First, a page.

Port Truckers to get a Fair Deal: Fair wages and benefits at the Port of Los Angeles
Today is the first day of the landmark Clean Truck Program at the Port of Los Angles. The winners of this new program will be those living in the communities surrounding the ports – who will see a significant improvement in the quality of the air they breathe – and the truckers that service the ports. Port truckers will finally be able to earn wages and receive benefits that are equal to other truck drivers.
The program immediately bans the dirtiest trucks from operating at the ports and requires that all trucks comply with 2007 EPA standards by 2012. The program has the potential to eliminate up to 1,400 premature deaths due to emission-related disease between now and 2025. The program could save over $2.2 billion related to health impacts over the first five years.
However, if the plan is to succeed, there needs to be a major restructuring of the port trucking industry. Specifically, in order for the full benefits of the program to be felt, port drivers need to become employees, rather than remain independent-owner operators.
Port Truckers Get a Raw Deal
After the deregulation of the trucking industry in 1980, trucking companies were given the choice of hiring employees or to contract with independent-owner operators. Most of the time trucking companies make the decision that saves them the most money: by using independent-owner operators, the companies do not have to provide drivers with any health benefits, do not have to pay payroll taxes, and do not have to contribute to Medicare and Social Security. What’s more, the cost of truck maintenance, insurance, and fuel falls not on the trucking companies, but on drivers. These costs significantly reduce the amount of pay drivers take home after expenses.
Because of they are considered independent contractors, these drivers can not organize to negotiate better wages, benefits, or working conditions. Despite their "independent" status, independent-owner operators are employees in all but name: they assume most of the risks associated with port trucking but enjoy few benefits of being “independent businesses.” In order to get any work, drivers must go through the trucking companies who act as brokers between the drivers and shippers. Drivers cannot negotiate their fees or wages; these wages are largely dictated by ocean shipping lines and agreed on by the trucking companies. Truckers are then paid by the load, not by the hour, and therefore are not paid for the hours spent waiting in long lines at the port.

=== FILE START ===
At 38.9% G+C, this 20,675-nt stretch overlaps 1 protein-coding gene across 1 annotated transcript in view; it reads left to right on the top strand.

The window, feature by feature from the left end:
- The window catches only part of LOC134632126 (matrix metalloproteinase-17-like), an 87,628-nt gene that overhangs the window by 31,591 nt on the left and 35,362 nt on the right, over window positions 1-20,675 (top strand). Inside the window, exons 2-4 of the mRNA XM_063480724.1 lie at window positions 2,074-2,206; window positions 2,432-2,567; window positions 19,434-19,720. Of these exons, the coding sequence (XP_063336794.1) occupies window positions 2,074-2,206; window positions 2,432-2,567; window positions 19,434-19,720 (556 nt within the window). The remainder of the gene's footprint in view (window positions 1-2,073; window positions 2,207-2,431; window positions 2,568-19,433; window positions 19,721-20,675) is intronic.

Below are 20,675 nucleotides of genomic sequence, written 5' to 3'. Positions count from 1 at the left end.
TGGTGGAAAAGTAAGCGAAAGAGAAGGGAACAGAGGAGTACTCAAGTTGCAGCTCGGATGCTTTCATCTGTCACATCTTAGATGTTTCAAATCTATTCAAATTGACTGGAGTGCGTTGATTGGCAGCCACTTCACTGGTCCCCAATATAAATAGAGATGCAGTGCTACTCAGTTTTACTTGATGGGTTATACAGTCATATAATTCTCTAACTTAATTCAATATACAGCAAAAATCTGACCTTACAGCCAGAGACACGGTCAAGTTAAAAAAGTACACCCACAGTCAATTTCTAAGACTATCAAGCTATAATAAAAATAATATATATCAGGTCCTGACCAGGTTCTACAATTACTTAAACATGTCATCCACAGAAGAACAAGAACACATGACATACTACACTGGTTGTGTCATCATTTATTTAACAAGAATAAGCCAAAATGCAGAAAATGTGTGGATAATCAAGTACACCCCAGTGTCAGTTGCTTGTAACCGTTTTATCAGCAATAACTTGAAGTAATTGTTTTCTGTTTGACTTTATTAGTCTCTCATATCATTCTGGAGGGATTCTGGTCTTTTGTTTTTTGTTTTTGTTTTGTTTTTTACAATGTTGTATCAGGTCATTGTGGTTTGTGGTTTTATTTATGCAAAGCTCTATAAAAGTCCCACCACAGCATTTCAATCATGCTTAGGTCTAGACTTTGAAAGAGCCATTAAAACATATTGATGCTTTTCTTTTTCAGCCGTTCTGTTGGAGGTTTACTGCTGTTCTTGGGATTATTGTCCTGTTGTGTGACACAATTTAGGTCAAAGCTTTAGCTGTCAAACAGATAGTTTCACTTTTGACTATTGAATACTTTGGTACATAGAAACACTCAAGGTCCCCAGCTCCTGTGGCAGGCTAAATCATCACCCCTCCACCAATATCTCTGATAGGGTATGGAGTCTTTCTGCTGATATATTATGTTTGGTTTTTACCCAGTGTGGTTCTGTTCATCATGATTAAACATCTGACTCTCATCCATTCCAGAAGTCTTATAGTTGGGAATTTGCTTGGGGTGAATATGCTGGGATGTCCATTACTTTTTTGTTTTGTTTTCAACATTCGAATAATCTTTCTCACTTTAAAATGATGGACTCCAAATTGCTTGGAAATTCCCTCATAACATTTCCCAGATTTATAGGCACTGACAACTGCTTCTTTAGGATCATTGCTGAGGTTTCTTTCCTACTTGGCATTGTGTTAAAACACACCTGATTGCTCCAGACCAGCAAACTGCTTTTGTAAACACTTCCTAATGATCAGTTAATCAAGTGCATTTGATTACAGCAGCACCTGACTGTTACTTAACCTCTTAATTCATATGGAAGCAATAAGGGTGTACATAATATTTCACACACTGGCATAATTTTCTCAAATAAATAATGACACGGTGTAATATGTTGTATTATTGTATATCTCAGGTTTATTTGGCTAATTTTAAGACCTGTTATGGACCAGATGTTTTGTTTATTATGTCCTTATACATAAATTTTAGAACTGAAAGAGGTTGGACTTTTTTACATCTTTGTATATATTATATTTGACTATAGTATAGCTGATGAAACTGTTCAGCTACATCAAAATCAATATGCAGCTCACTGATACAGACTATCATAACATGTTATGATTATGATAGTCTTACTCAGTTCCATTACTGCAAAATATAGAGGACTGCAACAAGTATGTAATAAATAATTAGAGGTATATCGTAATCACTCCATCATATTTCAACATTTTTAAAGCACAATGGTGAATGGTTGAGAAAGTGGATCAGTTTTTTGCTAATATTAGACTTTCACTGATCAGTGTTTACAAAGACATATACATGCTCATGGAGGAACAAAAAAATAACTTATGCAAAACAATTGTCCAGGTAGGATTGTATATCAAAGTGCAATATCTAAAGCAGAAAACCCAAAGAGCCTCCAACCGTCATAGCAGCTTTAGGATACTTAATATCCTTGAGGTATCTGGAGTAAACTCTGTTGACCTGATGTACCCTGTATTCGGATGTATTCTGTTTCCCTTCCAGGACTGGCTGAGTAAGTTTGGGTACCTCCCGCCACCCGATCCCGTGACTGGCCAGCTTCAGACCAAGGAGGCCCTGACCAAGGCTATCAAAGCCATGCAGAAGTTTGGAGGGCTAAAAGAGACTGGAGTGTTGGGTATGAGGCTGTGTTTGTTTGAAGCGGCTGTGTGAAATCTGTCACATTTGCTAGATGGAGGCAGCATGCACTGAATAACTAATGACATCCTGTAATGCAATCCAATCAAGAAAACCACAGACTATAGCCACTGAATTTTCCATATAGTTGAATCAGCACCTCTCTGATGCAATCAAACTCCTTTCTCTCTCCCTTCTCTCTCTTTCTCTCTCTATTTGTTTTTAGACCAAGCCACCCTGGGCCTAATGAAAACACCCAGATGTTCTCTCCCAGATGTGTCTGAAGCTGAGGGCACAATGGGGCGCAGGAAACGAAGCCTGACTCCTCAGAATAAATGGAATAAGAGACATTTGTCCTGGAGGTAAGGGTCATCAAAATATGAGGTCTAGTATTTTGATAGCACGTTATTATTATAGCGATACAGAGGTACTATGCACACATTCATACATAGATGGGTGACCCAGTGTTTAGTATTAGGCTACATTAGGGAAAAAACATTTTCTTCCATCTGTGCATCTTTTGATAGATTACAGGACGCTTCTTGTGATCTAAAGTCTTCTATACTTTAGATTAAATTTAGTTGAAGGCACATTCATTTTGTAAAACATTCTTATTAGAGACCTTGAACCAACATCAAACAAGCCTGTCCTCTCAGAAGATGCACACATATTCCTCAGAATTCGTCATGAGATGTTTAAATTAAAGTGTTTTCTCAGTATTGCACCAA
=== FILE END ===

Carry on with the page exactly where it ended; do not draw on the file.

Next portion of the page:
The result is that today, 80 percent of the truck drivers servicing the Port of Los Angeles are independent-owner operators. These drivers earn on average, after subtracting truck-related expenses, $29,600 annually, or about $12 an hour. This hourly wage is only two-thirds of what employee-drivers earn. Additionally, surveys of truck drivers at the Port of Los Angeles show that 90 percent of drivers do not have health insurance of any kind and only five percent have retirement benefits.
The Clean Truck Program will change that. It requires that any trucking company operating at the port use only employee-drivers. The trucking companies would be responsible for updating and maintaining truck fleets that comply with the port’s clean truck standards.
But why is an employee-driver requirement included in the Clean Truck Program? What do employee-drivers have to do with cleaner trucks?
First, port truck drivers simply do not earn enough to switch to cleaner truck technology and to continue to maintain their trucks to meet clean truck standards. New trucks cost over $100,000, and even after including the grants that the port is offering to ease the transition to cleaner trucks, the average driver would still have to take out significant loans to purchase a new truck. Because port drivers operate on a slim margin, such high costs would cause many drivers to leave the market. Those that remain would have little incentive to adopt the cleanest technology and to maintain their trucks to the highest standards.
Second, by stabilizing the labor market for drivers, the program would be able ensure greater accountability, stability, and continuity. Because of the large number of independent-owner operators and the high rate of turnover for these drivers, it would be difficult to track compliance with clean truck regulations.
Lastly, the Clean Truck Program shifts the burden of environmental justice from those least likely to bear it, truck drivers, to those who are most able to bear it, ocean shipping lines. These large global operations will be much more able to absorb the costs that for too long have been shifted onto the communities surrounding the ports in the form of environmental degradation and negative health impacts. In the process, port drivers will also get their share of labor justice as well.
If you want to learn more about how Los Angeles was able to pass the Clean Truck Program, join us at our next Marketplace of Ideas event with the Mayor Antonio Villaraigosa on October 14.